The Permanent Editorial Board
for the U.C.C. recently issued a report explaining the Code provisions relevant
to the transfer and enforcement of mortgage notes. This report highlights the
particular provisions of Articles 3 and 9 that pertain to who can enforce
promissory notes in real property transactions and to how those notes can be
used as collateral in secondary transactions.
The secondary mortgage market
has grown considerably over the last decade, and with the recent economic
downturn, more and more holders of mortgage debt have found themselves
resorting to foreclosure on the real property securing the mortgage. Although
many issues related to mortgage foreclosures are governed by local real
property laws, questions regarding the transfer of notes and their accompanying
mortgages in the secondary market are covered by the Uniform Commercial Code.
The Permanent Editorial Board for the U.C.C. recently issued a report
explaining the Code provisions relevant to the transfer and enforcement of
mortgage notes. P.E.B. Report on Application of the Uniform Commercial Code
to Selected Issues Relating to Mortgage Notes (Nov. 14, 2011) ("P.E.B.
Report"). This report highlights the particular provisions of Articles 3
and 9 that pertain to who can enforce promissory notes in real property
transactions and to how those notes can be used as collateral in secondary
The P.E.B. Report addresses the basic scenario in which Borrower borrows money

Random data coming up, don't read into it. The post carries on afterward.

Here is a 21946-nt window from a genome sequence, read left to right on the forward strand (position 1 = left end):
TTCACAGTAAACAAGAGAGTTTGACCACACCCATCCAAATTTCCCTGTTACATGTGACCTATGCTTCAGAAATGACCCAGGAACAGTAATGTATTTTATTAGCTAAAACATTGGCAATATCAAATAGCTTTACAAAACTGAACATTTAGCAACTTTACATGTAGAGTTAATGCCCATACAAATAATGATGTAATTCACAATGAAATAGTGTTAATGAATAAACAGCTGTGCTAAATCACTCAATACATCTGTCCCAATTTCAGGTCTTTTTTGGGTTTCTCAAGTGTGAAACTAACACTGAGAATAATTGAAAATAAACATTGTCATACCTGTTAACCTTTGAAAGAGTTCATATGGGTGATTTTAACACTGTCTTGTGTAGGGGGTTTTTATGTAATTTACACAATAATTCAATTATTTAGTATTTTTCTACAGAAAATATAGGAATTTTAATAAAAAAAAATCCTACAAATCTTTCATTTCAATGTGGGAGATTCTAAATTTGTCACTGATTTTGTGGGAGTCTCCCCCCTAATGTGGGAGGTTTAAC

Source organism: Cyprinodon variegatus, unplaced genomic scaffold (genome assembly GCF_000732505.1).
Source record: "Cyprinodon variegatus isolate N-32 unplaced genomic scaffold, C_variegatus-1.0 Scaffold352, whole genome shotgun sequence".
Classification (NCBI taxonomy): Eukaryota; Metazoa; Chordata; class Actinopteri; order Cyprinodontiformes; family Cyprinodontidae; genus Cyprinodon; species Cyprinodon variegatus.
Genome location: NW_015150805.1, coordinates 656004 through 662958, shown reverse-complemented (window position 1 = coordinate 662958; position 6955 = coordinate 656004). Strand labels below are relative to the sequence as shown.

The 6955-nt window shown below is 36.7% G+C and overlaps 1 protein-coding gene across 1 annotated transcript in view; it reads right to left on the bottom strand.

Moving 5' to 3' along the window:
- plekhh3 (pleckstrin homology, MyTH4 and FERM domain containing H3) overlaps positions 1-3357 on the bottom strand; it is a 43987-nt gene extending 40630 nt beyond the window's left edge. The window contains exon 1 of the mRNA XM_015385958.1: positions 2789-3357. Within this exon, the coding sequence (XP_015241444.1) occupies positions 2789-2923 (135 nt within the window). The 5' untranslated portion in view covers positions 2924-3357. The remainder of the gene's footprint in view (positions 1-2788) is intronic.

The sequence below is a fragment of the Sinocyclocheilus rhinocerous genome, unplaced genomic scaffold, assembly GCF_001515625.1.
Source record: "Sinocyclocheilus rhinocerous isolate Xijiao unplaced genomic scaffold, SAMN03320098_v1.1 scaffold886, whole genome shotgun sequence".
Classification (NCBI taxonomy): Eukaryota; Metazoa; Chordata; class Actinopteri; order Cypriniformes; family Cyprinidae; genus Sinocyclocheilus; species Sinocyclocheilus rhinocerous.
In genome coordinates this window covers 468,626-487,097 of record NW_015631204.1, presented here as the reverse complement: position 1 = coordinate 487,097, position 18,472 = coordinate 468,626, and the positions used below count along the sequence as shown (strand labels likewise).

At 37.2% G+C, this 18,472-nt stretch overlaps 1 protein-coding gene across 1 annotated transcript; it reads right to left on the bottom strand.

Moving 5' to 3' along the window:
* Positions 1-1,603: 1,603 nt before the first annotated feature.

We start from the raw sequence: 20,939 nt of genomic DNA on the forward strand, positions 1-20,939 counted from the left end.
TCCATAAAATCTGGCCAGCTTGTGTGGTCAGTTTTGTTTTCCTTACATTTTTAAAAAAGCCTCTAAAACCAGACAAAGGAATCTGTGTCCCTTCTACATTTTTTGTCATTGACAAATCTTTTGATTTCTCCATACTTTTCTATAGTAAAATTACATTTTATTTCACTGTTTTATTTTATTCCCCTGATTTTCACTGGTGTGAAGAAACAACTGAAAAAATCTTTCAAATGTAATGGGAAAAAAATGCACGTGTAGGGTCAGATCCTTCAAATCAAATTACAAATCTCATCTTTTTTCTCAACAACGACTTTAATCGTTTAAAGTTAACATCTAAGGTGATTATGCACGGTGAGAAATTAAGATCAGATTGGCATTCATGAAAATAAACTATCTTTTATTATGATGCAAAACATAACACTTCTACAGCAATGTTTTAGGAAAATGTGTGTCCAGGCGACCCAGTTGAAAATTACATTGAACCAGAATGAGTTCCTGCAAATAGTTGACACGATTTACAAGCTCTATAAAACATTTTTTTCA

from Lender to purchase a parcel of real estate. Borrower signs a promissory
note reflecting the obligation to pay back the loan and also gives Lender a
security interest in the real property, i.e., a mortgage, to secure that
obligation. Lender then assigns the note and mortgage to Financer for immediate
cash, and Financer takes possession of both the note and the mortgage. If
Borrower subsequently defaults on his obligation, Financer will seek to enforce
the note and to foreclosure on its mortgage interest in the land.
The first question presented is who is entitled to enforce the mortgage note
under these circumstances, and the P.E.B. Report states that U.C.C. Article 3
largely determines the obligations of parties to negotiable instruments, such
as negotiable mortgage notes. See P.E.B. Report at 4. In the above
scenario, the ideal situation for Financer seeking to enforce Borrower's note
is where Financer has possession of the note and Lender has indorsed the note
either to Financer or in blank. In either case, Financer would be a
"holder" of the note and entitled to enforce it against Borrower. U.C.C.
§§ 1-201 (b)(21)(A), 3-301 (i) (Official Text 2009).
Access the full version of "The Uniform Commercial Code
and the Transfer of Mortgage Notes" with your lexis.com ID. Additional
fees may be incurred.
If you do not have a lexis.com ID, you can purchase this commentary and additional Emerging Issues Commentaries from the LexisNexis Store.
Lexis.com subscribers can access the complete
set of Emerging Issues Analyses for Commercial (UCC) Law and the Commercial (UCC) Area of Law page.
For more information about LexisNexis
products and solutions connect with us through our corporate site.
I had a very good experiance in notes busniess, you only need a sale boosting person, especialy in mortgage notes...